Given the pervasive reach of Wesen in society, keeping them under control was a full-time, distinctly unusual job, one that did not make any allowance for personal entanglements of any kind, something that Nick was painfully aware of through the experiences of his Aunt Marie (Kate Burton) and mother Kelly (Mary Elizabeth Mastrantonio).
Even so, Nick, a thoroughly modern Grimm in many ways who only killed when absolutely necessary – while modernising, the Wesen world, like ours, has its more tribal, conservative stalwarts who don’t observe the rule of law – constrained in large part by his job as a detective with the Portland PD but also personal ethics, eschewed that, sticking with girlfriend Juliette (Bitsie Tulloch) through thick and thin, often at great cost to her (mostly) and him.
His unwillingness to lock himself in an emotional ivory tower extended to police partner Hank (Russell Hornby), Sergeant Wu (Reggie Lee), Blutbad (werewolf) Monroe (Silas Weir Mitchell) and Fuchsbau girlfriend/wife Rosalee (Bree Turner), fellow Grimm Trubel (Jacqueline Toboni) and even onetime enemy Adalind (Claire Coffee) and frenemy police captain Sean Renard (Sasha Roiz), all of them became family, in one sense or another, over the six seasons, and gave the show an emotional intimacy that enriched its diverse and intelligent storytelling.
This strong sense of family was never on more powerful display that in the final two episodes of the show, part of a truncated final season, that saw this once-hitherto union of Grimm and Wesen, fighting back against a monstrous, literally Satanic-like evil, from “The Other Place”.
Come to claim a missing part of a powerful rod – inspiring the quotes that began each episode; respectively, “You shall break them with a rod” and “Thy rod and thy staff they comfort me” – and claim Renard and Adalind’s child Diana (Hannah R. Loyd) as his bride (she is a powerfully magical girl with immense gifts) Zerstörer is a grey and red glowing skull-like being with glowing green eyes and the body and a face of a Scandinavian supermodel when he so chooses.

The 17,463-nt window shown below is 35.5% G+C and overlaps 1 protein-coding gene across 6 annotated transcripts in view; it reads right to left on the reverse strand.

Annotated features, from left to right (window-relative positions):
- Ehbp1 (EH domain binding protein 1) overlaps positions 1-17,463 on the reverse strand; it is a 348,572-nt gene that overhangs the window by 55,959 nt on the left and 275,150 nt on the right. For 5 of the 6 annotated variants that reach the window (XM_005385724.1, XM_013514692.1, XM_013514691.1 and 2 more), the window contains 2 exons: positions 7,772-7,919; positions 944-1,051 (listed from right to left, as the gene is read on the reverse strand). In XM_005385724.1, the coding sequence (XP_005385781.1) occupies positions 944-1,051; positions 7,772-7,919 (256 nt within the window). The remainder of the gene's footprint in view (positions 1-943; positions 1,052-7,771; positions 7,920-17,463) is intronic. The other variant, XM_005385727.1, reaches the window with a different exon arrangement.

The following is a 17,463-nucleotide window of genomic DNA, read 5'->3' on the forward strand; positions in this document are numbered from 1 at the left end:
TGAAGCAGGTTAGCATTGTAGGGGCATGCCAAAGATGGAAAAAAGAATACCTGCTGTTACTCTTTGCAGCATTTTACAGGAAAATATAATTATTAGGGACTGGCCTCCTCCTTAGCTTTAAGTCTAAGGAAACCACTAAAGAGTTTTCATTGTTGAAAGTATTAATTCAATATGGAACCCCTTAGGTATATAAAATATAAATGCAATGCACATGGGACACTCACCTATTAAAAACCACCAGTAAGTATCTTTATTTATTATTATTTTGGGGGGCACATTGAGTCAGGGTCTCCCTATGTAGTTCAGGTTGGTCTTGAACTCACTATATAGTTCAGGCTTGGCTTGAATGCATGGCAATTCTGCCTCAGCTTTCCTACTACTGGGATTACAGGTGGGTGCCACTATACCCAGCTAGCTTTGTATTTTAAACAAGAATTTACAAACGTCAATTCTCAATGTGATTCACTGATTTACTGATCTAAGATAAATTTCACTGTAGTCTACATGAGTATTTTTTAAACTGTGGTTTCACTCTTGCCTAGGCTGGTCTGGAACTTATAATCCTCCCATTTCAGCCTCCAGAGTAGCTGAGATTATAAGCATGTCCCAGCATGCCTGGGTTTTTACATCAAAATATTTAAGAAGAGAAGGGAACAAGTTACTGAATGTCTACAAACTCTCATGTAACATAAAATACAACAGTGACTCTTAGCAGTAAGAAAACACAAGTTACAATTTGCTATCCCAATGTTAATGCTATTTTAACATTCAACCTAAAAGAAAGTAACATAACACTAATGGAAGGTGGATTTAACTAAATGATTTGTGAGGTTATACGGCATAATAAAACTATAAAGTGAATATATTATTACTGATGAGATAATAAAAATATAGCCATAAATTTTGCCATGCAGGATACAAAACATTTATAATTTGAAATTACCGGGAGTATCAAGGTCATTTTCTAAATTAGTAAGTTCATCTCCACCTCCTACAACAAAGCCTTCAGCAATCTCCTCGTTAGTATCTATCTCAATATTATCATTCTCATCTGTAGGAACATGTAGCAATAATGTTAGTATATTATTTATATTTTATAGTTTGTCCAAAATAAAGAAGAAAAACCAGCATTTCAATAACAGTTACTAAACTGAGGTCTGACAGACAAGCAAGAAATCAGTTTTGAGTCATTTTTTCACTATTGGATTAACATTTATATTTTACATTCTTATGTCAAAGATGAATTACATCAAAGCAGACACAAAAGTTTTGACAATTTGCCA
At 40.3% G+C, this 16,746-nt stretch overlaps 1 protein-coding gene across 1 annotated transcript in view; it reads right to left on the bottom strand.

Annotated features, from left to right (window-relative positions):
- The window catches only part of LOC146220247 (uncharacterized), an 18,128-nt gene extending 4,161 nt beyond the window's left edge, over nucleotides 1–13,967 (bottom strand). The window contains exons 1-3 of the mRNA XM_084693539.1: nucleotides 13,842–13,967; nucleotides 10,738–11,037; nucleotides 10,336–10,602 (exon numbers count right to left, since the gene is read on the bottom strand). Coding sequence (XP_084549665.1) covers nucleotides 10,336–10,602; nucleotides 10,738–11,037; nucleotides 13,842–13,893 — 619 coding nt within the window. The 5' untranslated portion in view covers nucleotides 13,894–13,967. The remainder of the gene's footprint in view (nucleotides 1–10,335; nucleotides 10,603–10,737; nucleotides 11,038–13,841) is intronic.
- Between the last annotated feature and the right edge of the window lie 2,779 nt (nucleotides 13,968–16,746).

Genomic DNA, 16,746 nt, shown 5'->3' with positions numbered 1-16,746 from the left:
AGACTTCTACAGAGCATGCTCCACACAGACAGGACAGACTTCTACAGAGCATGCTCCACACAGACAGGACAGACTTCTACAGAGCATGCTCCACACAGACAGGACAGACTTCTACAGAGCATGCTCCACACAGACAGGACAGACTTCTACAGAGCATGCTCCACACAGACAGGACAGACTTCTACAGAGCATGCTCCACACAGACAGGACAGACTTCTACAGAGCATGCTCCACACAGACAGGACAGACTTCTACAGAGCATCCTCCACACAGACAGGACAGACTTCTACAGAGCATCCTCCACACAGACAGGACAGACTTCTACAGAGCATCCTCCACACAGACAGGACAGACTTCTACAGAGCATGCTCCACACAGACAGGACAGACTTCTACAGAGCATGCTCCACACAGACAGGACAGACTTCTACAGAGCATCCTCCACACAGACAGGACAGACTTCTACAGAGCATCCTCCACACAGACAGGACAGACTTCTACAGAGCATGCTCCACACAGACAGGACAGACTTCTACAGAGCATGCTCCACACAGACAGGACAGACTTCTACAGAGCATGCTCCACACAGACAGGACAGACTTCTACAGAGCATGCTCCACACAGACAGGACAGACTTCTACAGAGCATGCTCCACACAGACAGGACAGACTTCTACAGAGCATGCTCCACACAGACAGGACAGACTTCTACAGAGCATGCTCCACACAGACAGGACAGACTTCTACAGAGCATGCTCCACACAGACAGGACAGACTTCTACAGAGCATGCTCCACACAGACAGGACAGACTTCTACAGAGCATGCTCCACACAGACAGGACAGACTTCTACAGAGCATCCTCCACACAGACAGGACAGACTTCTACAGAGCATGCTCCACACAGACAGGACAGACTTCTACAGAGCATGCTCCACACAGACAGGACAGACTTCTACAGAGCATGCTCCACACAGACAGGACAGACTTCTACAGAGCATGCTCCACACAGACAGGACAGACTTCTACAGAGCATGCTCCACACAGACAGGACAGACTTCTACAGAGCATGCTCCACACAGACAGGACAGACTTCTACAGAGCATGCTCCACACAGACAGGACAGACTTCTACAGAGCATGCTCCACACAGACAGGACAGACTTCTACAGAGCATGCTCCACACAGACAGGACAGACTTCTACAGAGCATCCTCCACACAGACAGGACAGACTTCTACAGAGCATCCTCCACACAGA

Breaking through from “The Other Place” to our reality via gas station restroom mirror, as you do, and killing two people and a lot of bats as he did so, he laid waste to people and places in his search for Diana, cleverly hidden away in the remote forest lodge where Grimm first began its unique adventures all those years ago (yes it is only six years but when it’s a show you’ve become immersed to and wedded in, it comes to feel, in the best way possible, like it’s been there forever).
Rather crucially – SPOILERS AHEAD! – he kills off, one-by-one, Nick’s family, the replacement for the actual one he never had, leaving everyone bar Nick and Trubel, lying dead at various places in Portland, a shocking turn of events that leaves you gasping since it attacks the very heart of what made Grimm such a heartfelt show to begin with.
Far from just being a freak-of-the-week show, Grimm was far more nuanced, drawing the constituents elements of each week’s storyline, where Wesen began to outnumber humans, or at least it seemed that way, out into a luxuriously rich mythos-laden narrative that reaffirmed the importance of basic humanity, irregardless of whether you are man or beast.